Sunday, February 6, 2011

Cuban immigrant fathers

The de la Torre family story bears the markings of the classic immigrant overachiever narrative. The father, Angel de la Torre, was an internist in Cuba who fled his homeland for political reasons in 1960. He arrived in Florida with no money and no English. When he started over his medical training, he chose cardiology. ...

Angel was a demanding dad. When [now-CEO of Caritas Christi] Ralph would proudly present a test grade of 97, his father would ask, “Did anyone in the class score a 100?” ...

Ralph’s father wanted him to return to Jacksonville, Florida, to join a highly respected cardiac surgery group. More than just a successful physician, Angel was an innovative medical organizer, understanding how to line up referral networks to build a powerhouse practice. ... [T]he deal ... would put the 33-year-old surgeon [Ralph] on track to earn an annual salary of more than $1 million within two years...

Late in his time at Mass. General, [Ralph] had begun dating a surgical resident named Wing Cheung. ... Because Wing would be tied to Boston for several years, Ralph worried that if he left he might miss out on the woman of his life. So he began dropping hints to his father about a possible change in plans. Angel was hearing none of it.

When Ralph told him about his feelings for Wing, his father replied: “Fine. You can fly her down every weekend.” ...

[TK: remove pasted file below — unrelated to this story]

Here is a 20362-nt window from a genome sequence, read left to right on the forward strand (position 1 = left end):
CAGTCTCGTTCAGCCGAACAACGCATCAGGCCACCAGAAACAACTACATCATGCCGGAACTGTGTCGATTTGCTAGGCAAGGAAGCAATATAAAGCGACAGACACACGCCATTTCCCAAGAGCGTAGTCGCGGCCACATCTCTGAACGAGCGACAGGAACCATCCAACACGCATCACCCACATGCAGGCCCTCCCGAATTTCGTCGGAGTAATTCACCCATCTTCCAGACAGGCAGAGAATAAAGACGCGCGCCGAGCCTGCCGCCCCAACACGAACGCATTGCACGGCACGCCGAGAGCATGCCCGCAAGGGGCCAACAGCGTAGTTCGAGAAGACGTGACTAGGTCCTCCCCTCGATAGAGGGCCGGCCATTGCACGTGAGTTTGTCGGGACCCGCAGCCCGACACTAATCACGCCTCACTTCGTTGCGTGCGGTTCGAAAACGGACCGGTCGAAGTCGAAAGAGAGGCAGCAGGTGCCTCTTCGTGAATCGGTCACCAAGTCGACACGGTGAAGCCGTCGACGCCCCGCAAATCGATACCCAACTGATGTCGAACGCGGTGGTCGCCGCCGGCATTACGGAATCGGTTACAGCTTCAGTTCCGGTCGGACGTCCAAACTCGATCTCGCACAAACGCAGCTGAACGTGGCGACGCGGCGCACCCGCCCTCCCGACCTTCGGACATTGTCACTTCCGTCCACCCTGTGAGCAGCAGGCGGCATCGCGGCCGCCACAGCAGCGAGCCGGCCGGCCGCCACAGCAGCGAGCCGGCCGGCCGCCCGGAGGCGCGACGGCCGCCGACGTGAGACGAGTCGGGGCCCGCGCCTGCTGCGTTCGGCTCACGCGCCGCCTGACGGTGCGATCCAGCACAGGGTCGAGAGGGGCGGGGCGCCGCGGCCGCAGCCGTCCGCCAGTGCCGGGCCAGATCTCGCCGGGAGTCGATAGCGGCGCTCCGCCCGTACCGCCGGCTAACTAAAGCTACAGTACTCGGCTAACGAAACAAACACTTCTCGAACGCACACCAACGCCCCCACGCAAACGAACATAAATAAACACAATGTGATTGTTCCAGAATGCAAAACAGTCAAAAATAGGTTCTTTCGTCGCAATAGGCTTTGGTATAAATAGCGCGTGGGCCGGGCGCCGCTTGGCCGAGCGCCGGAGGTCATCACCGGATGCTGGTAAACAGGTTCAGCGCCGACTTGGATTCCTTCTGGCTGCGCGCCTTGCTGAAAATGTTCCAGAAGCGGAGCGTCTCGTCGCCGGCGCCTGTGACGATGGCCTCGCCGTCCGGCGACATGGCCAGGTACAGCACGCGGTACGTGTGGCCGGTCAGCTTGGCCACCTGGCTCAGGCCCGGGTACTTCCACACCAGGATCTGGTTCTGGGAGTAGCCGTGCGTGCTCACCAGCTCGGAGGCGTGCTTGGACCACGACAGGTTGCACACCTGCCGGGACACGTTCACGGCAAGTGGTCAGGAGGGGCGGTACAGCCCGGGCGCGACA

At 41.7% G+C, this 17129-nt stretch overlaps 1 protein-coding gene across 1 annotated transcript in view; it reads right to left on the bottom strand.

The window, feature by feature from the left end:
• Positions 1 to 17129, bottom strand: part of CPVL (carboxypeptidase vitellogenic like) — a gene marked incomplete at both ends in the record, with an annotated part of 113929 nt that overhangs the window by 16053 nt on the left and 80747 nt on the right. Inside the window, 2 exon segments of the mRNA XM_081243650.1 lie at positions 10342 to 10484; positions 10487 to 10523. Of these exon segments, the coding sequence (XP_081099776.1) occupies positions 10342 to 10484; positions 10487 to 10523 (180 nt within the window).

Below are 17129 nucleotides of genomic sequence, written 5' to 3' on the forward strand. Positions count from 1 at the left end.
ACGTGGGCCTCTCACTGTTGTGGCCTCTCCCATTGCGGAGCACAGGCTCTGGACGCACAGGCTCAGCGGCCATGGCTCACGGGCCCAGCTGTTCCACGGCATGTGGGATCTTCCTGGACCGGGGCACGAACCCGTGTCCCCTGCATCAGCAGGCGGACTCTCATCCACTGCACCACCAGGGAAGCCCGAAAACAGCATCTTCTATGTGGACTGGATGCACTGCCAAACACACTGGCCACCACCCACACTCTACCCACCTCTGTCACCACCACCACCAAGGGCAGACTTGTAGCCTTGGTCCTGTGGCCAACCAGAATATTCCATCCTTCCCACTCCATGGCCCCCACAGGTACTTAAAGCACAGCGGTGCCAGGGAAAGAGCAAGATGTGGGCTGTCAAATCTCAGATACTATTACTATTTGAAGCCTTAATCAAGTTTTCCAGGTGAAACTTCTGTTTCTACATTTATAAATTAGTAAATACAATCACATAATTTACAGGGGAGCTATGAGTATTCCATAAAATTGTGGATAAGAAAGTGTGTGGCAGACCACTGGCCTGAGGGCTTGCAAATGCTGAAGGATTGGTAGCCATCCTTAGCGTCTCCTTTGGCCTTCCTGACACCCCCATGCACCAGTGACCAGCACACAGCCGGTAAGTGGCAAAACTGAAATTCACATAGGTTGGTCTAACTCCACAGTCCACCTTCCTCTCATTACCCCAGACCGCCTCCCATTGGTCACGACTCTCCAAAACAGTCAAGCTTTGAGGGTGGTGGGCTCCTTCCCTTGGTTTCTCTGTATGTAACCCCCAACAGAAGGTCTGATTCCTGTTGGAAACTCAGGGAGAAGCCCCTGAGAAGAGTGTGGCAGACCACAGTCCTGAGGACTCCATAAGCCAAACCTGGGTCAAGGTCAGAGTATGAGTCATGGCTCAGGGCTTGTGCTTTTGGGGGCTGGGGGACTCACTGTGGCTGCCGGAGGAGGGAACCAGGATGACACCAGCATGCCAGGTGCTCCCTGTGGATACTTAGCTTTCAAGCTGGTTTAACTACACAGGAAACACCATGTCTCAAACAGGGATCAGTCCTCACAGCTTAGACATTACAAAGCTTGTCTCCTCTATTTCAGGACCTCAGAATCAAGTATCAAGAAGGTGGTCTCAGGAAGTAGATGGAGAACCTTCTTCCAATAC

Ralph flew to Florida to break the news. “Dad,” he said, “I need to build something of my own.”

His father was furious, or rather a higher order of furious that Ralph calls “Cuban mad.” Ralph didn’t budge. ...

One day several years back, de la Torre’s father came to Massachusetts for a visit. After Angel complained about the lousy coffee maker in Ralph’s kitchen, they went to Starbucks.

Sitting across the table in the coffee shop, the patriarch groused about the price of the espresso – $2.12 for something that cost 50 cents in Little Havana! – but then he leaned in and softened his expression. “I realized over the last couple of years that I never should have worried about you,” Angel told his son. “We could drop you into a tribe of cannibals, and you’d either get eaten within the day or you’d become king of the cannibals.”

Given how sparing with praise his loving but exacting dad had always been, that comment, Ralph says, was one of the most meaningful compliments he’d ever received. Then his father returned to complaining about the ice and cold in Boston.
--Neil Swidy, Boston Globe, on the tiger mother in Cuban fatherly form

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